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Roth

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I wanted to share with you a picture from last year in China. Those are freshly wild collected armeniacum, there are about 800-1000 on that picture, I try to find out the other pictures, there were 5000 plants in bud at the time of my visit.

It was taken in a nursery in XiChou, who was in charge, for many years, and this year as well I guess, to supply 10.000 paph armeniacum and 15000 paph micranthum every year to a Taiwanese wholesaler.

The conditions are very clear with his customer: All plants in bud, no broken or damaged leaves, perfect roots, long 10-15 cm, not broken. All others rejected.

There was a thread on the other forum with pics from Hong Kong of armeniacum and micranthum in bloom on the market. Several professionnal growers posted that such a large quantity with beautiful leaves are for sure cultivated or propagated plants. You have the truth on the picture I post. Very, very fresh, and perfectly choosen wild collected plants, period.

Many people think that wild collected plants are ugly, with broken leaves and damaged, and bad roots. It is completely wrong. The truth is that some very big wholesalers, totally unknown usually to the public, orders 10.000 Paph armeniacum in bud, absolutely perfect plants. The collectors gathers 20.000, sometimes more. A part goes to the dustbin immediately. Another part, that has damaged leaves and/or roots, is sold to the "smaller" customers, including most of the professionnal growers that think they are smart enough to order straight from China... and the very best is sold openly, with proper paperwork ( the plants are soooooo clean!) worldwide.


 

JeanLux

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Uncredible! what a beauty ( or amount of money!!) gathered on this photo! To my opinion, there would be 1000ths of paph-hobbiists in the world, ready to take (buy) one of those, and try to guarantee its survival! Jean
 

Roth

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Not that much amount of money, I know that the 10.000 plants are sold for 5000$. Nearly all end up as pot plants, not for the hobbyists. The best ones are kept for breeding in Taiwan and elsewhere.

I know that some optimistic people will say that if it's only 5000$ for that batch, maybe we can teach those people to make flasks, blablabla...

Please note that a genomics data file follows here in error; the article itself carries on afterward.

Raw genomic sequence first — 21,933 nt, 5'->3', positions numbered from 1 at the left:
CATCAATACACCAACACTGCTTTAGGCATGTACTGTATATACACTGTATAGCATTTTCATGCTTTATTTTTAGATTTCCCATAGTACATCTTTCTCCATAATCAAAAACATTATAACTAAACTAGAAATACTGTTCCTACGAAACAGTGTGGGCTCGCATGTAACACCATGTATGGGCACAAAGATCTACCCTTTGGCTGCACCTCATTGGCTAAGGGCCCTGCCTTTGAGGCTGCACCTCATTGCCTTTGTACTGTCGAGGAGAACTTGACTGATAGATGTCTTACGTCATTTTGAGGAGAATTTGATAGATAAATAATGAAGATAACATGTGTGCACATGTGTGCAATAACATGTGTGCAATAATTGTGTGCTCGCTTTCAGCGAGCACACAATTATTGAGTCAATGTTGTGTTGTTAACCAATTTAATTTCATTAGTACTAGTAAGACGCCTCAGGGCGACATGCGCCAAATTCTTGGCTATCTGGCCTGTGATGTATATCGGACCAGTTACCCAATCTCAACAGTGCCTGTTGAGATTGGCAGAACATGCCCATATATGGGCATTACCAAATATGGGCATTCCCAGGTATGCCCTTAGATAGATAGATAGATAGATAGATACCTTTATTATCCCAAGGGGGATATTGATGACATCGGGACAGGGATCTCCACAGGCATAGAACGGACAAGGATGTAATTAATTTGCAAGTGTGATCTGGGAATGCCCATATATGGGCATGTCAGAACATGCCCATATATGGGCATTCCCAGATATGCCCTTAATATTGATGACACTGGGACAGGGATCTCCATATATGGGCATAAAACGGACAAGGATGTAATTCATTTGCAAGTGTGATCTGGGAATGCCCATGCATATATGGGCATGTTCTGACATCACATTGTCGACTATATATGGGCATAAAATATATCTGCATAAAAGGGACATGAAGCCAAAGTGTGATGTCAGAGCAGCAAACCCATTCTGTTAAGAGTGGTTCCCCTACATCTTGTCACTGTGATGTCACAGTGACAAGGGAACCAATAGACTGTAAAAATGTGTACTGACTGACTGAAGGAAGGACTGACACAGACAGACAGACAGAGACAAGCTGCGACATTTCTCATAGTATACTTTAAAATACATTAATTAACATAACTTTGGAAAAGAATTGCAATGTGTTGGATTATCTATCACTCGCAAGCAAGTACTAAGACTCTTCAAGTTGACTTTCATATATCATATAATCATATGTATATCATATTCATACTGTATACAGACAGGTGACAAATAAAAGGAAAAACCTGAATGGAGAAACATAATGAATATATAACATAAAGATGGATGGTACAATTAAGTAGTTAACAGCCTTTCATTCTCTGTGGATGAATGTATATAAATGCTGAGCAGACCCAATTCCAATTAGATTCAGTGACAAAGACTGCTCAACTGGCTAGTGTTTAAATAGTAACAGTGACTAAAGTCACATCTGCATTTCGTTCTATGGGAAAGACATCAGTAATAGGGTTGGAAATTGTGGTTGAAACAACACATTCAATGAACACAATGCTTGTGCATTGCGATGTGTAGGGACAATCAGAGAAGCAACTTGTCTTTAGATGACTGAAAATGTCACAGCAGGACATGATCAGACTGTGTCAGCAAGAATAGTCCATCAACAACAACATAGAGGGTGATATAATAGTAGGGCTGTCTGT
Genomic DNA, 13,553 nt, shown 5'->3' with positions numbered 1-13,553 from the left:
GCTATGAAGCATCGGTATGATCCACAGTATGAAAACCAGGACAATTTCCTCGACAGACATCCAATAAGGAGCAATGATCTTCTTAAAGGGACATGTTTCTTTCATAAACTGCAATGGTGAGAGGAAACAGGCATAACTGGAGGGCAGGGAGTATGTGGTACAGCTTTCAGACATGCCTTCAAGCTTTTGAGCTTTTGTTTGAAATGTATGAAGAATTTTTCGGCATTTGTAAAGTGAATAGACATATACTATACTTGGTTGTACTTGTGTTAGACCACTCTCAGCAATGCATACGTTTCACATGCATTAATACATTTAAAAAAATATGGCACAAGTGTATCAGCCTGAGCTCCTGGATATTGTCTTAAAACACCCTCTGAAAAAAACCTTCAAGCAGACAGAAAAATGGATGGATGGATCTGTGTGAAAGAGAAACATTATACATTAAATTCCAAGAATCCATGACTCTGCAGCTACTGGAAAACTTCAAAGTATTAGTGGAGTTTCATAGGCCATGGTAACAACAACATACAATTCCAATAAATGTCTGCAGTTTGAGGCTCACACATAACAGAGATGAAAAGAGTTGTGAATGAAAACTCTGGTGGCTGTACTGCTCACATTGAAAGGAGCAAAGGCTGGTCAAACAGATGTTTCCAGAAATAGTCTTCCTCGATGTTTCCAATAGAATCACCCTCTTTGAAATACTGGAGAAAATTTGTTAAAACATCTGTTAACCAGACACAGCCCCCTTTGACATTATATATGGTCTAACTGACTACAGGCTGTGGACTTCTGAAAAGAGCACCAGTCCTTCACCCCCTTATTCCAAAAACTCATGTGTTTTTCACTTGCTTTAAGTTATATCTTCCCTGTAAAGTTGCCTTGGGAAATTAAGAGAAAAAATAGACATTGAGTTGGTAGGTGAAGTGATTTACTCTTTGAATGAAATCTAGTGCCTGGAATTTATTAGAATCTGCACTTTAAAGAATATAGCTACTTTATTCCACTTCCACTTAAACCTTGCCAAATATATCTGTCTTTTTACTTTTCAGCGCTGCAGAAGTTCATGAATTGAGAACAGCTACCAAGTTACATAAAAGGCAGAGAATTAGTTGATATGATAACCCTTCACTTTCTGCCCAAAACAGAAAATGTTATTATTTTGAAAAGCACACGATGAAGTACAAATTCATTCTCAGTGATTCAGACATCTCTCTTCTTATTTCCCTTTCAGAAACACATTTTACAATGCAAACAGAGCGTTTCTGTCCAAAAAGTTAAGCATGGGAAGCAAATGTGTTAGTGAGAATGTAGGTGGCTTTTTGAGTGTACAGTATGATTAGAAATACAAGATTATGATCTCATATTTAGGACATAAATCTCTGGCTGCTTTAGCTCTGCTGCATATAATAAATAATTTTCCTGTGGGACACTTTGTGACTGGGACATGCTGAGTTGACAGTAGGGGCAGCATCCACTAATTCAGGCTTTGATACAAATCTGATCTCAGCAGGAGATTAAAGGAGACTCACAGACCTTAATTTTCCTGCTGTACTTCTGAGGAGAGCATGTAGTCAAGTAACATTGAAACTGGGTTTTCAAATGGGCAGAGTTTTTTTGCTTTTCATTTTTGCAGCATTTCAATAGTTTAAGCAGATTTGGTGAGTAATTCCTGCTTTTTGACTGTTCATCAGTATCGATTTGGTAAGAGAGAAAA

I know of several projects like that, pay the people who collect so that they stop. It is useless, completely, plainly, and definitely.

The way it works all over Asia ( we have exceptions, and one Chinese on this forum that is extremely strict and honest regarding selling only artificially propagated plants !), is very simple. It is "business", not plant care, or whatever we could think of.

So if you offer to those people 20.000$ every week to make a tissue culture lab, with high quality plants etc etc etc, they will do it of course. But first of all, when this "business" is secured, they will think about those 5000$ waiting them if they get 10000 armeniacum, and they will do it as well. That's the real world, not Disneyland.

I know of such projects in Malaysia, Laos, Burma, Thailand. In all instances, and I cannot think of any exception, apart from Chinesegreen who really does what he says, and make his nursery only around tissue culture, propagating and breeding, the collectors or plant dealers are paid to make tourism, or protect sanderianum, rothschildianum... but that's one business, OK ?

The other business is that there is a lot of demand, and they can incresase their income, so they will always do it, forever, even if you give them a million US$ per hour. Punishment by the law or whatever will not deter any of them as well, because they know exactly where to go, how to do... and it is pretty safe for them.

The owner of the nursery in XiChou, that I know very well for several years told me that a 10.000 armeniacum in bud order, pristine plants, can be fulfilled from the forest in 2-3 days. It shows as well how many plants are left in the wild. I went to see the plants in the forest (not allowed to take pictures), and there were thousands upon thousands, blooming, or not...